Figure 1: Flow chart describing workflow of DNA methylation analysis.

One hundred thirty-eight CpGs in 129 genes were identified as differentially methylated, defined as having a False Discovery Rate (FDR) < 0.05 as demonstrated by increased methylation in EWS primary tumors, as compared to hMSCs (Supplemental Table ). To enrich our dataset for strongly hypermethylated genes, we further characterized several genes to assess if methylation density correlates with β score. Candidate genes that were found to have β scores ranging from 0.10 to 0.99 in EWS primary tumor samples, EWS cell lines, or hMSC primary cell cultures and cell lines were subjected to bisulfite sequencing (Supplemental Figure ). Samples with β scores less than 0.40 were sparsely methylated, and samples with β scores greater than 0.9 were heavily methylated. We also observed that EWS primary tumors often demonstrated a heterogeneous population of completely methylated and unmethylated transcripts. We hypothesized that these results are due to normal tissue contamination of tumor samples, DNA hemimethylation, or heterogeneous clonal population in the primary tumors. Given these results, we further filtered our dataset such that a CpG probe was defined as methylated if the β score was greater than 0.9 for EWS cell lines and greater than 0.5 for primary tumors. A CpG was considered unmethylated in hMSC samples if the β score was less than 0.4. This analytic strategy yielded 37 probes in 36 genes that were hypermethylated in greater than 30% of EWS cell lines and primary tumors and were unmethylated in hMSCs (shown in Figure 2 and Table 1).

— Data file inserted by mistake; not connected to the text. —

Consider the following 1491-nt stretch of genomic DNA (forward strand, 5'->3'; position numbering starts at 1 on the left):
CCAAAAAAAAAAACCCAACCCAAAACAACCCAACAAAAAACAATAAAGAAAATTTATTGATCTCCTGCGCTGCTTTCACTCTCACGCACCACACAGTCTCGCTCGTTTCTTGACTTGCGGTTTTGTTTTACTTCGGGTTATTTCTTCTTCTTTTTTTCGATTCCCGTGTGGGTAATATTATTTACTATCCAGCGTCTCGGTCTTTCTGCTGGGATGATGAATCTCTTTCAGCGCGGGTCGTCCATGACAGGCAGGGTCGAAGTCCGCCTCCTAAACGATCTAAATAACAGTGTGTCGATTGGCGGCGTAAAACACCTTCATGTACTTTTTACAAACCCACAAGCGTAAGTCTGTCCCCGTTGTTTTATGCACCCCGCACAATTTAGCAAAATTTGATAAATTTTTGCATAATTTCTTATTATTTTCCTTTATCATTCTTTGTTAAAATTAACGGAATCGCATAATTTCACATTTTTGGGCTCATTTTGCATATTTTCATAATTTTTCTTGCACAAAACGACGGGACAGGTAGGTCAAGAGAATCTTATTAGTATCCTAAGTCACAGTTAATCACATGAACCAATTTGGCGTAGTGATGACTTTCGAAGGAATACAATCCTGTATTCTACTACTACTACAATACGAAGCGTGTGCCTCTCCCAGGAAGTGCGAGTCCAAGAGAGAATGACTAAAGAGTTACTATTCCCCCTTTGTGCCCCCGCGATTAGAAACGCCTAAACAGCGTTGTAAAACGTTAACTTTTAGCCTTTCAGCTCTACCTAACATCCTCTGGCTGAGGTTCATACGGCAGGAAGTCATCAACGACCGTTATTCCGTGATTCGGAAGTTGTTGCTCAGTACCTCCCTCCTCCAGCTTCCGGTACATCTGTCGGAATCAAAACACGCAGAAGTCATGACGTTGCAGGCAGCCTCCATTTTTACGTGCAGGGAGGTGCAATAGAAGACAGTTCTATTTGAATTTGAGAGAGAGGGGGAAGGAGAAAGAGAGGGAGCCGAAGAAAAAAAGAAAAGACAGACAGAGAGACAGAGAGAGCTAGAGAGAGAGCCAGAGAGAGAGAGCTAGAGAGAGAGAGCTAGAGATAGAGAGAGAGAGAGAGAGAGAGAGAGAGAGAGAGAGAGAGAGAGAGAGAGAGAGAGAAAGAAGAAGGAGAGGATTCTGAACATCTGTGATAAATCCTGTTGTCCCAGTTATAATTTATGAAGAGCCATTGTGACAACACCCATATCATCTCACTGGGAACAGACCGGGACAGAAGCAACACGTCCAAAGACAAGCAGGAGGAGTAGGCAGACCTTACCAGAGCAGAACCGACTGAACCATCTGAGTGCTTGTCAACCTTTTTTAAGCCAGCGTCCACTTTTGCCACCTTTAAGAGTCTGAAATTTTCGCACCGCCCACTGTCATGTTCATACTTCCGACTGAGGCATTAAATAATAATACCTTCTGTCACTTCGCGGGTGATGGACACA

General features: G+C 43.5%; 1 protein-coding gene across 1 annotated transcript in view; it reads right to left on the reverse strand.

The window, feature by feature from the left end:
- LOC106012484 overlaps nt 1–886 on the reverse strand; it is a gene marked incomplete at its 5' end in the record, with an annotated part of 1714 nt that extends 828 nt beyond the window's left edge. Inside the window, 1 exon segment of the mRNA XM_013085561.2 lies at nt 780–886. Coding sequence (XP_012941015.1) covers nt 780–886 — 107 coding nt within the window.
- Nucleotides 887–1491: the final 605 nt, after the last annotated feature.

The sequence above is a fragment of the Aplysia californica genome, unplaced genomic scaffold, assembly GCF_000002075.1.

Table 1: Genes hypermethylated in EWS primary tumors.
Figure 2: Heat map depicting DNA hypermethylation in EWS primary tumors. 37 CpGs in 36 genes were found to be hypermethylated in >30% of EWS primary tumors ( ) and >75% of hMSCs ( ). Also shown are methylation analyses of EWS cell lines A673, SK-N-MC, and SK-ES-1, respectively. Red: methylated; green: unmethylated, CL: cell lines.
3.2. Validation of Bead Chip Results